I knew I wanted to be a screenwriter
probably at the age of 6 or 7, sitting
on my Father's lap watching Sergio Leone's "A Fistful of Dollars". I
realized that you could write stories that weren't just written down
in a book and imagined in the mind's eye. Screenplays were stories
that could actually be brought to life right in front of you.
I know I've succeeded....
when someone asks me "What do you do
for a living?" and I can say "I'm a screenwriter."
My inspiration to write
I'm a huge fan of socially charged films of the late '60s and 70s. I envy the
fact that artists of the time had the opportunity to create important stories
that helped bring about activism and that dealt with real-time issues. As an
Army vet, the plight of my brother and sister soldiers under this
administration keeps me up at night. My frustration expressed itself through
this idea. Since writing this story, the headlines day to day verify the
injustices our physically and mentally injured veterans must face when they
return home. The VA budget slashing is a punch in their guts. So many
shattered lives. I wrote The Veteran to try and produce myself because I feel
that it is an important story tat can help bring attention to some of the
problems facing our Iraq War vets.
What inspired you to write?
Ron Bramhall: The idea of being immortal - that something I've
written could be picked up and read by someone 100 years from now and
possibly inspire them.
FilmMakers Magazine: How did you prepare yourself to
write your first script?
My minor in college was Radio/TV/Film, so I had scriptwriting classes.
I continue learning through trade magazines and web sites (Like
Filmmakers.com!), books, the Austin Screenwriting Conference,
membership in the Dallas Screenwriter's Association, and bi-weekly
meetings with two other screenwriters.
FilmMakers Magazine: Is
this your first script and how long did it take you to write THE
Not my first script, but this is my first short and the idea flowed
out in one late-night sitting. I have 3 feature screenplays completed
and they took much longer than that.
Do you have a set routine, place and time management for writing?
I wish! Now that I'm
concentrating full-time on writing, I have created a schedule to
follow. Writing 5 pages a day is a goal, in theory producing a 120
page script in less than a month. It'll never happen.
FilmMakers Magazine: Do you believe screenplay contests
are important for aspiring screenwriters and why?
I do now! You just
have to be selective and research which contests have a reputation or
a track record of success for winning writers. If you place or win,
it's a needed validation of what you're trying to do.
FilmMakers Magazine: What
influenced you to enter the
American Gem Short Script Competition?
After writing The Veteran, I had to find a home for it. Shorts are so
different from features, in many ways much more difficult. I thought I
might have something good, timely, and worthy of production. American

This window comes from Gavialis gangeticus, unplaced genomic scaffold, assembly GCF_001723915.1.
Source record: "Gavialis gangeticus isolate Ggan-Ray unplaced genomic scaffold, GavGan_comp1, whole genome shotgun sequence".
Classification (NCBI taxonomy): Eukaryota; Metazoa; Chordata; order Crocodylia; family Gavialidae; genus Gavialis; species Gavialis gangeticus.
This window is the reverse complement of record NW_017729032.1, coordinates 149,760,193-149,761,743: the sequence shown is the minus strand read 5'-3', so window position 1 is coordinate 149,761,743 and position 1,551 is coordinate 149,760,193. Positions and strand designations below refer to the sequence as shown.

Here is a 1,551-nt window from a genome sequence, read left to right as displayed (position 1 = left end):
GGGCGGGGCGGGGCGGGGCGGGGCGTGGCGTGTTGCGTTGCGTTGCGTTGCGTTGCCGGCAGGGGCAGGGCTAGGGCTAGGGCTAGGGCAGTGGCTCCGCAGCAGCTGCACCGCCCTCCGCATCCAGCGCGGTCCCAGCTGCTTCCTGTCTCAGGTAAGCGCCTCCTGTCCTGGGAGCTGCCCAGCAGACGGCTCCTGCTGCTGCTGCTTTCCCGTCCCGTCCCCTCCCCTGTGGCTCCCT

Gem felt right.
FilmMakers Magazine: What script would you urge aspiring writers to read and why?
Well, the best are old and have a pace foreign to modern studio films.
I would have to recommend "Raiders of the Lost Ark" by Lawrence Kasdan.
It does it all. It has it all.
Beside screenwriting what are you
passionate about and why?
happiness and safety of my family - Jennifer, Ireland, and Christian;
Trees, wild animals, the great outdoors and Native American culture;
Teaching and counseling children; Underdogs winning; All forms of
music, but especially Mazzy Star; Free will, legalization, and the
Pittsburgh Steelers. Put all that together and I pretty much have my
FilmMakers Magazine: Who is your favorite Screenwriter
I really enjoy Randall Wallace and David Franzoni. They have my dream
job as screenwriters of historical epics. All-time favorite has to be
Walter Hill for so many classic films of the late 70s - early 80s that
captured the era.
FilmMakers Magazine: Name
the director you would love to work with and why?
Terrence Malick. I believe he is one of the few true poet-directors.
His films ascend to a level of high art for me. Clint Eastwood is
another legend who seems to create a unique atmosphere within his
productions that a writer could flourish in.
Name the actor you would love to work with and why?
Ron Bramhall: He's passed on, but I would have loved to have
written a screenplay for Charles Bronson. He showed flashes of
brilliance during his career, but rarely had the opportunities to
deliver what he was capable of doing. The thing about Bronson; he
represented the common man, and in his best movies he made you believe
that a common man could do superhuman things and find justice on his
own. He didn't need steroid-infused muscles, computer generated
martial arts, or an arsenal of weapons. It's an on-screen trait that
can't be learned and isn't often repeated.
Any tips and things learned along
the way to pass on to others?
Plan on your screenwriting career to take at least a few years to even
show signs of developing. Research. Be persistent and thick-skinned.
Be socially gifted and make yourself known to the cadre of
screenwriting conferences and seminars. Look them in the eye and make
them want to take a chance on reading your script.
What's next for you?
Ron Bramhall: Keep writing. Keep sending emails, making phone
calls, and trying to meet people in the business. I've got to get
representation first, so that's my immediate goal.
FilmMakers Magazine: Where will you be five years from
Ron Bramhall: Either on Cloud 9, enjoying my life with my
family as a working screenwriter, or on Cloud 8.5, enjoying my family
and my life as a Teacher, inspiring good karma to the masses.